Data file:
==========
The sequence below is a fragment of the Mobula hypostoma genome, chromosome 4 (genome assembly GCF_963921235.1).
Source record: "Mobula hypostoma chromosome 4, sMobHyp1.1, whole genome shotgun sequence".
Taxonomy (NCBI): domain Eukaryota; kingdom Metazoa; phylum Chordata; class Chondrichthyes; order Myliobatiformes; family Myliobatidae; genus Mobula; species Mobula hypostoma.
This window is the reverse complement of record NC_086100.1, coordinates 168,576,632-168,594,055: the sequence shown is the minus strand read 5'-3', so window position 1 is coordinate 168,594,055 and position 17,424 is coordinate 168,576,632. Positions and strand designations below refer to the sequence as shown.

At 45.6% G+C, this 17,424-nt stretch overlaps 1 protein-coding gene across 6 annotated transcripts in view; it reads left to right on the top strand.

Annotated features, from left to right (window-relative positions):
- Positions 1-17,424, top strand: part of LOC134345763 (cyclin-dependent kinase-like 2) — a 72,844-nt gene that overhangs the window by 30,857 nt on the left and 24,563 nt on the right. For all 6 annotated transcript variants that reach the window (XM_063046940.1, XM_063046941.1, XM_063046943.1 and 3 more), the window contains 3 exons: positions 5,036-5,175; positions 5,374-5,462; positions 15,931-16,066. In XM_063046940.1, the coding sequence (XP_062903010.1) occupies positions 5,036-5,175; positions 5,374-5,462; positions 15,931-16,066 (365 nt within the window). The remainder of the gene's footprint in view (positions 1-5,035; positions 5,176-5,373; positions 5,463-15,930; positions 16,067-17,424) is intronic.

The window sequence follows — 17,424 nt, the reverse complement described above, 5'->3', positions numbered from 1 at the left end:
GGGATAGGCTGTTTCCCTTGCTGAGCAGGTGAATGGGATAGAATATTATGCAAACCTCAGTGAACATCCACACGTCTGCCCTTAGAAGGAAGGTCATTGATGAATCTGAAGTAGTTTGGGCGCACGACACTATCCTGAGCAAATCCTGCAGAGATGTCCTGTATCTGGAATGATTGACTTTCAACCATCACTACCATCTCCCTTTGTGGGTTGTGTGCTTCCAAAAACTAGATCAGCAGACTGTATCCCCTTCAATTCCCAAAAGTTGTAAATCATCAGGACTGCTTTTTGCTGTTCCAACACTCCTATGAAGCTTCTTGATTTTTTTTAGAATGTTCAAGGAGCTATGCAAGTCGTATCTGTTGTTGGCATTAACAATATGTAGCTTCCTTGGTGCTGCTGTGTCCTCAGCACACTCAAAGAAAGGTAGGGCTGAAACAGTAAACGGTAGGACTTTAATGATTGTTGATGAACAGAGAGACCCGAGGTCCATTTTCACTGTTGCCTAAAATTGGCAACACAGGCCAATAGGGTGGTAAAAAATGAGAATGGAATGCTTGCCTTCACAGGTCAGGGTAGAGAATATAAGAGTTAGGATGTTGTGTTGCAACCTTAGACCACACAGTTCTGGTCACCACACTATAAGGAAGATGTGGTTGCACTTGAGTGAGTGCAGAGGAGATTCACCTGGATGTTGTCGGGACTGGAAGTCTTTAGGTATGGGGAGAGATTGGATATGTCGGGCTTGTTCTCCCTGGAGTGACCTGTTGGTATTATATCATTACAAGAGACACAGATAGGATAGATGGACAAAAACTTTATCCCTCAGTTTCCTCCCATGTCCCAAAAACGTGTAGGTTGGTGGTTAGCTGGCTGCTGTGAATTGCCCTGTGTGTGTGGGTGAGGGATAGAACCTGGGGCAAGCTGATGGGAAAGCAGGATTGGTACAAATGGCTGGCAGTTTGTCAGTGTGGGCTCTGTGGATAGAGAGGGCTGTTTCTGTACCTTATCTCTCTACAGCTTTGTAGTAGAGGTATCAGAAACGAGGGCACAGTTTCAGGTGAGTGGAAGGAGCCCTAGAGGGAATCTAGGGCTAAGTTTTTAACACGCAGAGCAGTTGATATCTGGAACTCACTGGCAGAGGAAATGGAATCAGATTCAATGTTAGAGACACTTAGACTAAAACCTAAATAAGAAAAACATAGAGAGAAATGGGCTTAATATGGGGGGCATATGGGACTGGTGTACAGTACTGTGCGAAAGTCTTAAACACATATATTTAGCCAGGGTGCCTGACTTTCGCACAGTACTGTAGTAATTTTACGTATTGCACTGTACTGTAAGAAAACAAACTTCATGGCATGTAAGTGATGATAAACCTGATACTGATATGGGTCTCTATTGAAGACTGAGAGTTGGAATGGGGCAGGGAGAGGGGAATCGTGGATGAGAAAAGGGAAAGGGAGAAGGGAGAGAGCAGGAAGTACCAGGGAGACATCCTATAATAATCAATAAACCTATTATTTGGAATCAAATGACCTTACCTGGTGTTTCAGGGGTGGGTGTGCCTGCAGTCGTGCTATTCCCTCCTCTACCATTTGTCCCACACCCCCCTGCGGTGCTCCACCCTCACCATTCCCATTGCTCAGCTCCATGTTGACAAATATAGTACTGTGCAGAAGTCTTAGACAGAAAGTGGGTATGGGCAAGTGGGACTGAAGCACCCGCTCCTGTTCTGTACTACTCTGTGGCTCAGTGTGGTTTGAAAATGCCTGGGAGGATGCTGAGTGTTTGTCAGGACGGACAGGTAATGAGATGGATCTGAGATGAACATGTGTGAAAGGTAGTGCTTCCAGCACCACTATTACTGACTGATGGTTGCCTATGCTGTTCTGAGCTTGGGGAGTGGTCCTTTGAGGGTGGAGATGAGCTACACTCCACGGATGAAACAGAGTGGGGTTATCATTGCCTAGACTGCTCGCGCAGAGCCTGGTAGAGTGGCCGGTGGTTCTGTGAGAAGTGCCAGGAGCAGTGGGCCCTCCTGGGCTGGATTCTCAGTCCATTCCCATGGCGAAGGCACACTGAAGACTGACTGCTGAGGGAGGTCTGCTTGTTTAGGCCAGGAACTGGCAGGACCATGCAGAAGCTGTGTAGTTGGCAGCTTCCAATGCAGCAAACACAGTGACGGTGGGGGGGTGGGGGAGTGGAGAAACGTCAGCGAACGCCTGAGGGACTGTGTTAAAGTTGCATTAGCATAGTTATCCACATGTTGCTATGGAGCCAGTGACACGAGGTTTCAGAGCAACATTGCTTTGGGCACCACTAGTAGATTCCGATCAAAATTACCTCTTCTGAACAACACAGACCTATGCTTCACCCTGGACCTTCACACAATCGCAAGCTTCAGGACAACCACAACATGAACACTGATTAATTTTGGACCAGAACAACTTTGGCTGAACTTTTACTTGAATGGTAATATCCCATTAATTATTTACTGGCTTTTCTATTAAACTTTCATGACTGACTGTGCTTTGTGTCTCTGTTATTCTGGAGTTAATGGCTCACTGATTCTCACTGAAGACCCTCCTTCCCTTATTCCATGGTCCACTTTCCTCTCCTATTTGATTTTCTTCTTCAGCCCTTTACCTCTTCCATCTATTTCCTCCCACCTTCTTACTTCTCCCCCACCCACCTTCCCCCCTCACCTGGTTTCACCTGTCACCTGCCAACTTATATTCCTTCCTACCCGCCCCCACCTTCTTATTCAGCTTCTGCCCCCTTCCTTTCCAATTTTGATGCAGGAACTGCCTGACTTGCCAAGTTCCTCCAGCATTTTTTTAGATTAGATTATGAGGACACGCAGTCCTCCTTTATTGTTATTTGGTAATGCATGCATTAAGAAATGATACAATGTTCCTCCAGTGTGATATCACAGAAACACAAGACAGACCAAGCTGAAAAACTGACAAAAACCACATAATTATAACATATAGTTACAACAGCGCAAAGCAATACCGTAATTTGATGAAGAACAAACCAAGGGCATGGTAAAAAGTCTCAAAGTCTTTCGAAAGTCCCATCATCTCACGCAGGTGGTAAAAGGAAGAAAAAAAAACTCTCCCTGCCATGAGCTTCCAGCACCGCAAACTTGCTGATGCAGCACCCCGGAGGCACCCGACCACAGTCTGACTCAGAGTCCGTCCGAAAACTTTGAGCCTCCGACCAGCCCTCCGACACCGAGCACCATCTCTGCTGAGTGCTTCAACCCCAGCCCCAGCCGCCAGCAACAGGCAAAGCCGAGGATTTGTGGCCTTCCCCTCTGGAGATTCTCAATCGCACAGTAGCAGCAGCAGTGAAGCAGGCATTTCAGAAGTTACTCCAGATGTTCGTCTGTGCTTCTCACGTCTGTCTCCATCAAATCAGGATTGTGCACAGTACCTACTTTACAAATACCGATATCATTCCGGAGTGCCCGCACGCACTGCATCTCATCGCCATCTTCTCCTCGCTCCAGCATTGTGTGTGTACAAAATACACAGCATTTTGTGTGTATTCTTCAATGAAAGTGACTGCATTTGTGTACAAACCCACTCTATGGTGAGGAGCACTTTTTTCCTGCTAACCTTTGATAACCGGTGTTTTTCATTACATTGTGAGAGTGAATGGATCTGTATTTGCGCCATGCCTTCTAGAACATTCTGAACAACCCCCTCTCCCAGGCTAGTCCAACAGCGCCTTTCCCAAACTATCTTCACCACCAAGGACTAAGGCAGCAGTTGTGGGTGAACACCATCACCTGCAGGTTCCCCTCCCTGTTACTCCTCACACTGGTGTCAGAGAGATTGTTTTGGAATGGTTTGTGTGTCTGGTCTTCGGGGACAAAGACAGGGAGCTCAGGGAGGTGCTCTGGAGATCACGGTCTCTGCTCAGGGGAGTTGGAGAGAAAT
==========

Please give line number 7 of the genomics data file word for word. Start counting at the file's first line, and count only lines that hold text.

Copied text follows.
- Positions 1-17,424, top strand: part of LOC134345763 (cyclin-dependent kinase-like 2) — a 72,844-nt gene that overhangs the window by 30,857 nt on the left and 24,563 nt on the right. For all 6 annotated transcript variants that reach the window (XM_063046940.1, XM_063046941.1, XM_063046943.1 and 3 more), the window contains 3 exons: positions 5,036-5,175; positions 5,374-5,462; positions 15,931-16,066. In XM_063046940.1, the coding sequence (XP_062903010.1) occupies positions 5,036-5,175; positions 5,374-5,462; positions 15,931-16,066 (365 nt within the window). The remainder of the gene's footprint in view (positions 1-5,035; positions 5,176-5,373; positions 5,463-15,930; positions 16,067-17,424) is intronic.